The Fire service have more robust mechanisms in place now if you want professional counselling or advice.... if you need to use them.

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Isn't it interesting how we all seem to have different ways of dealing with what we see and do.

I can remember my first real nasty sight, and something inside me just categorised it as a film prop......like it wasn't real.  This wasn't an intentional thing, my mind just saw it as that?

Like I said above, a very recent 'one under' I/we attended was particularly nasty BUT again I just saw the scene as something from a movie, not real.  We were there for one reason or another for a good while so i was exposed to it for much longer than is ideal, but again I just saw it as not real.  

No idea whether my subconscious mind is doing me a favour with this coping mechanism or not?  Who's to say that one day it all comes back?  All I know is that so far it's working.

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I know what you mean carefree I think I’m coping but who knows.  The difference for me now as an FI is the length of exposure to bodies, that I have to handle and process them and then the weeks and months going over the job for an inquest or trial, dealing with family etc...at least when I rode a truck I could to a greater extent put it to bed as soon as I left the job. 

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I don’t envy you Noddy if I’m honest.  

Us Ff’s on the ground are only exposed to terrible sights etc until the incident is over, whereas you see those same horrible things and have to deal with the families, and attend inquests or trials and more.  We just deal with the immediate aftermath whereas Fire Investigation have to deal with and go into the details.

When our exposure is over yours is only just beginning.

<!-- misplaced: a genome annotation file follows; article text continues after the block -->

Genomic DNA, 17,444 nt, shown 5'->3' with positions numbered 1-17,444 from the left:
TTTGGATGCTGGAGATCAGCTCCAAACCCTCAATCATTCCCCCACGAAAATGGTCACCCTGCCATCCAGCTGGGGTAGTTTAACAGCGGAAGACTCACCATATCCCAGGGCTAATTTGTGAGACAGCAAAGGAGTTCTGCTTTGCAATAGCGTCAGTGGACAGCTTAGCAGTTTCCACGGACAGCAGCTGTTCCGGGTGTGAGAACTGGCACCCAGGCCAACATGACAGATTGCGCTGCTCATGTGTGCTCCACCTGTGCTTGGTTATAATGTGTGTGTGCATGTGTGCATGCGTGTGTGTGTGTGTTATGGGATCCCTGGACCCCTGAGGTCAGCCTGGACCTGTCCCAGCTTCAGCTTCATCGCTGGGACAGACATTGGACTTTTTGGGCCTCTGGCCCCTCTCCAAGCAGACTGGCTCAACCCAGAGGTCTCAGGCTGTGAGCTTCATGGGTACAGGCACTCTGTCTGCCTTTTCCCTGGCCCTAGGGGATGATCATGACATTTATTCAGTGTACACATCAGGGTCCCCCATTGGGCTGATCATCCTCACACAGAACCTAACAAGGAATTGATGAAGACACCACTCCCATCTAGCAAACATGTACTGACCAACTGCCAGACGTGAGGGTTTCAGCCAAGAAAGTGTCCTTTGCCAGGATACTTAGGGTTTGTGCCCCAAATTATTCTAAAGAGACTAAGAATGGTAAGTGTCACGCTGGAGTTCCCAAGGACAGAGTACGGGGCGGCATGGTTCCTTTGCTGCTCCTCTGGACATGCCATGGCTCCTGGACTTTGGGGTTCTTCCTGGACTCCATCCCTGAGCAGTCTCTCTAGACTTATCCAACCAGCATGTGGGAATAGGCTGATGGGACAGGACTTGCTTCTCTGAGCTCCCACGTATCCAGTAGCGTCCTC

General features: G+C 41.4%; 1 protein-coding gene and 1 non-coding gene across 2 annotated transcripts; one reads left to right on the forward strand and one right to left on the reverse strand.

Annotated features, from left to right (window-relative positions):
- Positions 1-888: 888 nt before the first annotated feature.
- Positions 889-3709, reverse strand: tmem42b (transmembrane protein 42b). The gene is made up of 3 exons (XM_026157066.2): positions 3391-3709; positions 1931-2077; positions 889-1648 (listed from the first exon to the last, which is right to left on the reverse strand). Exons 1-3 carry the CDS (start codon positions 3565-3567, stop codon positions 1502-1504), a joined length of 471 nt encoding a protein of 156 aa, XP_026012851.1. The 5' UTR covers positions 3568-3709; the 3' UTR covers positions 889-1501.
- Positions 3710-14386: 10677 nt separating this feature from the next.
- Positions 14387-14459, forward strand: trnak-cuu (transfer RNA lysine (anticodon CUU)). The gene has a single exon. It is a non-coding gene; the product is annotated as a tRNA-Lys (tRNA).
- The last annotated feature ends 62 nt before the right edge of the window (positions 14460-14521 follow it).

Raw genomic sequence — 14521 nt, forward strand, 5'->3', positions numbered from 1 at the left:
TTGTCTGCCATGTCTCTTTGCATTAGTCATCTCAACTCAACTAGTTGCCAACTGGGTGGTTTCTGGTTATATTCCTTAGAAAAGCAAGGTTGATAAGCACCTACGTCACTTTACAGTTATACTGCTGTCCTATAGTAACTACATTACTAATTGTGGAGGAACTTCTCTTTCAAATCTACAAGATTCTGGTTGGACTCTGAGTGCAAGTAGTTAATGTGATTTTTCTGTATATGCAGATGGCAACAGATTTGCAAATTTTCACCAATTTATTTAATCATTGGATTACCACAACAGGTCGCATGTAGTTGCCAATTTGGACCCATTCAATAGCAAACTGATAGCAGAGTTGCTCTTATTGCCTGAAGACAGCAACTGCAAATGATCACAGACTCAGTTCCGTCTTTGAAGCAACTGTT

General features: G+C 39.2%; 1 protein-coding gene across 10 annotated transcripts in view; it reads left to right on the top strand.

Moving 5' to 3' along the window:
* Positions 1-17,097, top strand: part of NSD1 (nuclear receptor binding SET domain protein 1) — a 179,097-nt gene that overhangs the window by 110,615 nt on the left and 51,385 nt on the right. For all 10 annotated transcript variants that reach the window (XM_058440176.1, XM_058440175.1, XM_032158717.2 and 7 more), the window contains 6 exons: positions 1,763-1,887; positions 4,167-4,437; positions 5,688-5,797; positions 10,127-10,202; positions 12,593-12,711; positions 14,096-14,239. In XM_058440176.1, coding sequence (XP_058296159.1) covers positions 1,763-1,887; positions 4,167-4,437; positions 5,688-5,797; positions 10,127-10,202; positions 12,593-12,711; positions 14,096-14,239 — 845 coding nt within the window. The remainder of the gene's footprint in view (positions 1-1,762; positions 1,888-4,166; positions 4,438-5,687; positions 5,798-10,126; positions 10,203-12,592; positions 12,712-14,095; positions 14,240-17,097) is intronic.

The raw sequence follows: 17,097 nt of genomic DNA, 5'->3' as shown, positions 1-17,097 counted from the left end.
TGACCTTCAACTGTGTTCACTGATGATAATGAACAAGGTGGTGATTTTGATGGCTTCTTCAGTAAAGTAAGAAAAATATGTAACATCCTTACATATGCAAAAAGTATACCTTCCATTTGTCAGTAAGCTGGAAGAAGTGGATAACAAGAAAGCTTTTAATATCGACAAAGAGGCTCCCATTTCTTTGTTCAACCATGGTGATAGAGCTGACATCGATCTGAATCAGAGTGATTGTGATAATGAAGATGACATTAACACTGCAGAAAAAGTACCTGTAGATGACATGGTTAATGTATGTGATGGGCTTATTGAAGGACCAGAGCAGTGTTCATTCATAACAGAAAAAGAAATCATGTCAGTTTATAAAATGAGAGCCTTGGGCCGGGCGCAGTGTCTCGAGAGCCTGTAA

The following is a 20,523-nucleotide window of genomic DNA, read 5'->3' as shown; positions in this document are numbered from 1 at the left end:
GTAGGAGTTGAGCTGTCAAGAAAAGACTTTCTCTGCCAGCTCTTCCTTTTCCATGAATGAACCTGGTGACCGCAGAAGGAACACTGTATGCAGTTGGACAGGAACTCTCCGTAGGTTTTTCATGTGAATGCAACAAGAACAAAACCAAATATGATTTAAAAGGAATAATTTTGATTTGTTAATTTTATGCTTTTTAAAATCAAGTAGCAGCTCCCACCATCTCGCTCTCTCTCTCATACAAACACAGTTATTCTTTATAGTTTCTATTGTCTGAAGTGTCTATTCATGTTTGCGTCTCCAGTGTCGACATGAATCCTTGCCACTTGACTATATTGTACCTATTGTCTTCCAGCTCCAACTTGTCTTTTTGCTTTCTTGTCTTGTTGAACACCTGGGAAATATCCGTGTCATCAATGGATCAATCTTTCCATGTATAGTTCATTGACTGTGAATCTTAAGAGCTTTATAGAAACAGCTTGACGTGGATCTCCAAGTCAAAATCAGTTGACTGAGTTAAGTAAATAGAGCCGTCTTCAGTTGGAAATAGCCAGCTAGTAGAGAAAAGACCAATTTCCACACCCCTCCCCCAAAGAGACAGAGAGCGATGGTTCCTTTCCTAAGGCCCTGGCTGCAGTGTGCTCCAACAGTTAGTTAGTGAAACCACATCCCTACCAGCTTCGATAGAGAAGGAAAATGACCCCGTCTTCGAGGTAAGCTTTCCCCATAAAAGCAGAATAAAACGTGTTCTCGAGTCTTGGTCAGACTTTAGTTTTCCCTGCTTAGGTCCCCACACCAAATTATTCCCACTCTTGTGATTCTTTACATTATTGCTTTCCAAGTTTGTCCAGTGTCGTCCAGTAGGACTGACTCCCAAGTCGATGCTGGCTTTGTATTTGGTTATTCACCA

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It is swings and roundabouts to be fair mate.  I am no longer dealing with live, albeit seriously injured people.  They are invariably either away to hospital or dead at the scene by the time I arrive.  The dust has settled and members of the public are behind the cordon tape.  I am only going to fires, obviously, so no more nasty SSC’s either.  Also there is no urgency in the work I do anymore which brings its own stresses.

Where it may be worse for me on one hand, it’s better on the other. 

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Its not just fatals, as when I was in a FI team, even bread + butter jobs were stressful. Consider the punter whose home had been wrecked along with possessions and memories. They may keep it together during the couple of hours the fire crews were in attendance, but the shock would get to them when the scene was quiet with perhaps just me and them there. So to make sense of the hours leading up to the fire means asking difficult questions and trying to decipher the answers through terms and sobbing

In terms of fatals - in addition to moving, lifting and on one occasion, undressing dead bodies, there's the delicate act of talking to somebody who may be responsible for another's death - even a member of their family.

I recall a toddler had moved and switched on a radiant electric fire under a new born's cot as 'she looked cold', before he went back to bed. The new born died in the resultant fire and the parents had the double whammy of grieving for their loss and coming to terms that the toddler did what he did (was it an accident or intended??). I cannot hear Andrew Gold's 'Lonely Boy' without thinking of this job. Look up the lyrics, as its about a 1st born who is angry at his parents for giving him a surprise sibling! 

 That was perhaps the single biggest difficult series of interviews I ever did - in their own way, they were more traumatic than the sight of that tiny body in the fire scene. I know that sounds crass, but we all must expect to see shit like that so in whatever context, so it makes sense if you get what I mean. The 2 or 3 year old's actions were more troubling and nothing I had prepared for. As a Fire Investigator, you do get closer to these problems than you would ever have when operational, and working alone as I did on this one, was very tough going.